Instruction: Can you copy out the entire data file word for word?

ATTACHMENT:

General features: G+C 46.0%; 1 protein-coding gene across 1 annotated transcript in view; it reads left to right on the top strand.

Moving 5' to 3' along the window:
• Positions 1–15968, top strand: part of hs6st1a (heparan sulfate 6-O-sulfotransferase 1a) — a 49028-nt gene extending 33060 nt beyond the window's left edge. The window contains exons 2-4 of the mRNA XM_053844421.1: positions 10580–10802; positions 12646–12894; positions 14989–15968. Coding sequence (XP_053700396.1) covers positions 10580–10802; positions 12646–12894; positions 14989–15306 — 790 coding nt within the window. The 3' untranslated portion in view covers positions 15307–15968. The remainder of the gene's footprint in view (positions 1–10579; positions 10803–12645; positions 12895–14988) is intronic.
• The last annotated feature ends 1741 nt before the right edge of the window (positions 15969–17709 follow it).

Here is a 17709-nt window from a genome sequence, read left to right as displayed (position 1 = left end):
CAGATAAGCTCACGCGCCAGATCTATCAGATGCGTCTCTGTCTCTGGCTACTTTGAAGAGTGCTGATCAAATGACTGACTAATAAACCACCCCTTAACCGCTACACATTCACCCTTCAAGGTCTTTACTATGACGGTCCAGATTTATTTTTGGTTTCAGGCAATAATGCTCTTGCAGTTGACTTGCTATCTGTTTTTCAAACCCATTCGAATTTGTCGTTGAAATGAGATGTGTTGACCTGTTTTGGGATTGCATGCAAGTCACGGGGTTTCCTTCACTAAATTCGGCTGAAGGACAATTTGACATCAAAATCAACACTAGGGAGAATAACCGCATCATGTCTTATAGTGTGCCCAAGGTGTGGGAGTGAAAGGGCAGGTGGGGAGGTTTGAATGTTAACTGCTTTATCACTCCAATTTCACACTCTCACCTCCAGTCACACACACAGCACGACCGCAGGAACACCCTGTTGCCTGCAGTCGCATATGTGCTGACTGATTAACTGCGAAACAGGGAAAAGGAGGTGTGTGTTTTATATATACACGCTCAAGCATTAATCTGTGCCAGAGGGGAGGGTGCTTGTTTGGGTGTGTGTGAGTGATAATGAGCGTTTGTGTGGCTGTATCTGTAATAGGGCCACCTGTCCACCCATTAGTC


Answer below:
General features: G+C 46.0%; 1 protein-coding gene across 1 annotated transcript in view; it reads left to right on the top strand.

Moving 5' to 3' along the window:
• Positions 1–15968, top strand: part of hs6st1a (heparan sulfate 6-O-sulfotransferase 1a) — a 49028-nt gene extending 33060 nt beyond the window's left edge. The window contains exons 2-4 of the mRNA XM_053844421.1: positions 10580–10802; positions 12646–12894; positions 14989–15968. Coding sequence (XP_053700396.1) covers positions 10580–10802; positions 12646–12894; positions 14989–15306 — 790 coding nt within the window. The 3' untranslated portion in view covers positions 15307–15968. The remainder of the gene's footprint in view (positions 1–10579; positions 10803–12645; positions 12895–14988) is intronic.
• The last annotated feature ends 1741 nt before the right edge of the window (positions 15969–17709 follow it).

Here is a 17709-nt window from a genome sequence, read left to right as displayed (position 1 = left end):
CAGATAAGCTCACGCGCCAGATCTATCAGATGCGTCTCTGTCTCTGGCTACTTTGAAGAGTGCTGATCAAATGACTGACTAATAAACCACCCCTTAACCGCTACACATTCACCCTTCAAGGTCTTTACTATGACGGTCCAGATTTATTTTTGGTTTCAGGCAATAATGCTCTTGCAGTTGACTTGCTATCTGTTTTTCAAACCCATTCGAATTTGTCGTTGAAATGAGATGTGTTGACCTGTTTTGGGATTGCATGCAAGTCACGGGGTTTCCTTCACTAAATTCGGCTGAAGGACAATTTGACATCAAAATCAACACTAGGGAGAATAACCGCATCATGTCTTATAGTGTGCCCAAGGTGTGGGAGTGAAAGGGCAGGTGGGGAGGTTTGAATGTTAACTGCTTTATCACTCCAATTTCACACTCTCACCTCCAGTCACACACACAGCACGACCGCAGGAACACCCTGTTGCCTGCAGTCGCATATGTGCTGACTGATTAACTGCGAAACAGGGAAAAGGAGGTGTGTGTTTTATATATACACGCTCAAGCATTAATCTGTGCCAGAGGGGAGGGTGCTTGTTTGGGTGTGTGTGAGTGATAATGAGCGTTTGTGTGGCTGTATCTGTAATAGGGCCACCTGTCCACCCATTAGTC